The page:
Last year, James K. Sheppard won an award for his 3-dimensional map of the space utilized by a single California condor. This remarkable map was made possible by data obtained from a global positioning system (GPS) device attached to the condor’s wing. Developing the map required complex analysis performed on a supercomputer, plus artistic talent.
Sheppard’s remarkable map, and all the winners of the BMC Ecology Image Competition 2015, can be seen here.
Maps such as Sheppard’s have become possible thanks to new technologies. In the past, information showing where a species of bird lives was often presented only in words.
For example, Roger Tory Peterson’s A Field Guide to Western Birds did not include range maps in the 1st (1941) or 2nd (1961) editions. The 3rd edition (1990) does include maps showing where bird species breed, winter, and are resident year-round. But there is no such map for the California condor. All condors were in captivity at this time. There is only a 1-sentence description of their former range. (The 1st 3 editions of Peterson’s guide were published by Houghton Mifflin.)
In recent years, range maps have become more common. Even the typical maps that show range in 2 dimensions can convey a great deal of valuable information about where birds live.
To demonstrate the variety of range maps and how they have changed through time, I present 10 maps for the California condor. These are in chronological order.
This range map from 1925, like Sheppard’s, shows the California condor living in Baja California:
Cartographers: Mary A Burnell and Mildred E Sykes. Source: Wyman, Luther E, and Elizabeth F Burnell. Field book of birds of the southwestern United States. Houghton Mifflin. 1925.
A map from the 1st major study of the California condor provides details about condors’ use of space:
Cartographer: Not credited. Source: Koford, Carl B. The California condor. National Audubon Society. 1953.
Koford’s caption explains that this map is for the period 1935 to 1950 and that:
Groups of ten or more Condors occur in the area enclosed by the heavy line. Cross-hatching indicates breeding areas; spots, major roosts; radiating lines, major routes of flight.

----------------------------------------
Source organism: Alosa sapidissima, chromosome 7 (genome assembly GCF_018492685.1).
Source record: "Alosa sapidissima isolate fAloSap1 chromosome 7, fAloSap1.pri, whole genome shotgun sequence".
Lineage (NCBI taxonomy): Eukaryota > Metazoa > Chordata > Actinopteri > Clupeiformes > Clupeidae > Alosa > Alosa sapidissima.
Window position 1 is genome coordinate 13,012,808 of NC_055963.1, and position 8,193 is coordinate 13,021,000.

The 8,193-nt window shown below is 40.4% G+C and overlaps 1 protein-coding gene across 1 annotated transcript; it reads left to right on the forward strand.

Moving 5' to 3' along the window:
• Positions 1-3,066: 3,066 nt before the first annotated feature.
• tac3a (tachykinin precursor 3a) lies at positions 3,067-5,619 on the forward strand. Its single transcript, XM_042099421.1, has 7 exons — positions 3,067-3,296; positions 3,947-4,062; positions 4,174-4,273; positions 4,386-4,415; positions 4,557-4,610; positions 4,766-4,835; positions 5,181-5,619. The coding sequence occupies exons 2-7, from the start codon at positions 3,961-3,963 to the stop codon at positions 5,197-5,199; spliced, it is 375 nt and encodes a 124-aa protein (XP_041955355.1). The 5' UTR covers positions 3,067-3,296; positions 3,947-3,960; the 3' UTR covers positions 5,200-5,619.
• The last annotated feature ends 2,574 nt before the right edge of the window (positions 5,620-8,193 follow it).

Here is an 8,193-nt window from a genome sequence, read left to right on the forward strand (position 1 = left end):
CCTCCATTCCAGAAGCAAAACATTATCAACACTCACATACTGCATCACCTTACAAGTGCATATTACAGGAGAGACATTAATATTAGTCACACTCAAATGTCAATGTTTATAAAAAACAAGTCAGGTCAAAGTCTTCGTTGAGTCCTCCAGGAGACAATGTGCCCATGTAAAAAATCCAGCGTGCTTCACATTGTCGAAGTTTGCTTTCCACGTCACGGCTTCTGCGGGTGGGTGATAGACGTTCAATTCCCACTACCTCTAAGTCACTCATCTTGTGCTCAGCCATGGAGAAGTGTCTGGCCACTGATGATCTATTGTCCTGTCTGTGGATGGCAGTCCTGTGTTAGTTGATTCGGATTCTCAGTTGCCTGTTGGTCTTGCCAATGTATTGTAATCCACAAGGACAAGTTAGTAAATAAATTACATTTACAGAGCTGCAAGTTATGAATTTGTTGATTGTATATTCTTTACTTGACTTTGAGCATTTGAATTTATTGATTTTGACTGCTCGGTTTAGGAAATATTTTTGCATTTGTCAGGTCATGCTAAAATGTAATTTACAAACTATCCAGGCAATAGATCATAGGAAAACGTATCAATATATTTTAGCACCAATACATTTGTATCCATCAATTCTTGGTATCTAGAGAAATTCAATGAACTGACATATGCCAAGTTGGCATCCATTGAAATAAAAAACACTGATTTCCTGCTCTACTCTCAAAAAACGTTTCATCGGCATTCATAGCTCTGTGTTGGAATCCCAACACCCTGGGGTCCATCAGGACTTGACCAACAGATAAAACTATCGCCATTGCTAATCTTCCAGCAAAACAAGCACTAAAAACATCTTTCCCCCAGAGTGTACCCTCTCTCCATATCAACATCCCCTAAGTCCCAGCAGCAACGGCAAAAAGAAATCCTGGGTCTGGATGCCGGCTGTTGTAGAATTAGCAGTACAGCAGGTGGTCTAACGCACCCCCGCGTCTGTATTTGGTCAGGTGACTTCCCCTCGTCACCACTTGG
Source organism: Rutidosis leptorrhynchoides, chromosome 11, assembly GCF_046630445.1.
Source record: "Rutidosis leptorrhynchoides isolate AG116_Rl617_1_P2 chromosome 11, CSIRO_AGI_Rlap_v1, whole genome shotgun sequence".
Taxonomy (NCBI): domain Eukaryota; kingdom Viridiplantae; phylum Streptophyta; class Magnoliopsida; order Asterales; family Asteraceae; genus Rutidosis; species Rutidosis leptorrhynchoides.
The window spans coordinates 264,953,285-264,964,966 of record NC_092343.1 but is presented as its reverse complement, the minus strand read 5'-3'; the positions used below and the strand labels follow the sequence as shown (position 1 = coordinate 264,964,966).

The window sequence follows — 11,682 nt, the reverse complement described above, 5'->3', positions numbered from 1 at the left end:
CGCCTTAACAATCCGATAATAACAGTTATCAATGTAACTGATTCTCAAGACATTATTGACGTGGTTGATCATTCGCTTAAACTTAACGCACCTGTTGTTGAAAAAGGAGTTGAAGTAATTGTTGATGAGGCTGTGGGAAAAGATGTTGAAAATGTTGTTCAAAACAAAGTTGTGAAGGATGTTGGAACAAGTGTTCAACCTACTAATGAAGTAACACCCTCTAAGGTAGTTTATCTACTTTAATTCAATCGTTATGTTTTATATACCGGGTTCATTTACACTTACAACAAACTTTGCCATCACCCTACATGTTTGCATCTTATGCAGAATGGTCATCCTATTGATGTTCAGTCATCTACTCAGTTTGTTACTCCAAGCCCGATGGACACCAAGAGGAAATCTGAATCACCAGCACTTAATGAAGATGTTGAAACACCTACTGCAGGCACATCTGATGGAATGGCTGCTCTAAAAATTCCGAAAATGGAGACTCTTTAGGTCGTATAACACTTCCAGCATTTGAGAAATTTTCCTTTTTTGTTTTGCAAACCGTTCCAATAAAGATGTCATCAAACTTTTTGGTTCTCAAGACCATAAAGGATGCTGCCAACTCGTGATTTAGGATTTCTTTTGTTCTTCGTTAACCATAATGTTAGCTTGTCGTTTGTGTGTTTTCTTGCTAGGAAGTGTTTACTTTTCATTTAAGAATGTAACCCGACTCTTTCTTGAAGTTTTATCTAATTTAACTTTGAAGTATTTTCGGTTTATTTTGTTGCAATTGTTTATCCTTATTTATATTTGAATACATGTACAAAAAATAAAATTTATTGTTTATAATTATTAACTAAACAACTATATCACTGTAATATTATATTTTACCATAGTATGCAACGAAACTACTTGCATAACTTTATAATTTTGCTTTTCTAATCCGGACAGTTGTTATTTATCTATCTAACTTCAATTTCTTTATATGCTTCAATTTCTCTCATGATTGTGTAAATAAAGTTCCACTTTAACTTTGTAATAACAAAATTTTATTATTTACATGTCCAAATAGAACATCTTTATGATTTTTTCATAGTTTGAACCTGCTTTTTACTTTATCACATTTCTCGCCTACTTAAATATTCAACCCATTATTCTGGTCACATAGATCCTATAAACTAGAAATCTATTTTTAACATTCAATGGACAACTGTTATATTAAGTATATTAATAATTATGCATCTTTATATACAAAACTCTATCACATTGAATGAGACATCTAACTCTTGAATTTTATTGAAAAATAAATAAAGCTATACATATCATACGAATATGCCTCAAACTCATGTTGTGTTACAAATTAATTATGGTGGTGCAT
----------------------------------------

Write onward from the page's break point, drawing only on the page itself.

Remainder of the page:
Next is a map was developed to communicate the methods and results of the 1st major effort to census condors:
Cartographer: Cliffa Corson. Source: Mallette, Robert D, and John C Borneman. First cooperative survey of the California condor. California Fish and Game. July 1966.
In addition to showing the historic and present range of California condor, this hemispheric map shows the range of the Andean condor (solid dark shading):
Cartographer: Not credited. Source: Brown, Leslie, and Dean Amadon. Eagles, hawks, and falcons of the world. Volume 2. McGraw-Hill. 1968.
This information-rich map indicates 3 condor nesting areas and the seasonal and year-round ranges of 2 condor populations and a 3rd subpopulation:
Cartographer: Not credited. Source: Wilbur, Sanford R, and others. California condor recovery plan. US Fish and Wildlife Service. 1979.
The caption for the map below begins: “The Late Pleistocene range of the California Condor.” Locations where California condor fossils have been found are shown and include New York, Florida, Texas, New Mexico, Arizona, Nevada, and California. The caption indicates that 2 locations in Mexico are not shown.
Cartographer: Not credited. Source: Steadman, David W, and Norton G Miller. California condor associated with spruce-jack pine woodland in the Late Pleistocene of New York. Quaternary Research. November 1987.
This map dates from the time when all condors were in captivity and so only the former range can be shown:
Cartographer: John Dawson. Source: Cassidy, James, editor. Book of North American birds. Reader’s Digest. 1990.
Based on my understanding, the next map incorrectly extends the historical range of the California condor much too far east:
Cartographer: David Stallings. Source: McGlathery, Glenn, and Norma J Livo. Who’s endangered on Noah’s ark? Literary and scientific activities for teachers and parents. Teacher Ideas. 1992.
The release of captive-bred condors into northern Arizona is reflected in the map below. At last, a reversal in the long decline of the condor’s range!
Cartographer: Not credited. Source: Ward, Adam. Endangered animals. Sterling. 2004.
Finally, here is the range map from the most recent edition of Peterson’s western bird guide:
Cartographer: Paul Lehman. Source: Peterson, Roger Tory. Peterson field guide to birds of western North America. 4th edition. Houghton Mifflin Harcourt. 2010.
So now we have a range map showing condors in California, Arizona, Utah, and Mexico (the site of the most-recent reintroductions). Perhaps it will not be too many years before maps show condors living again in the Pacific Northwest.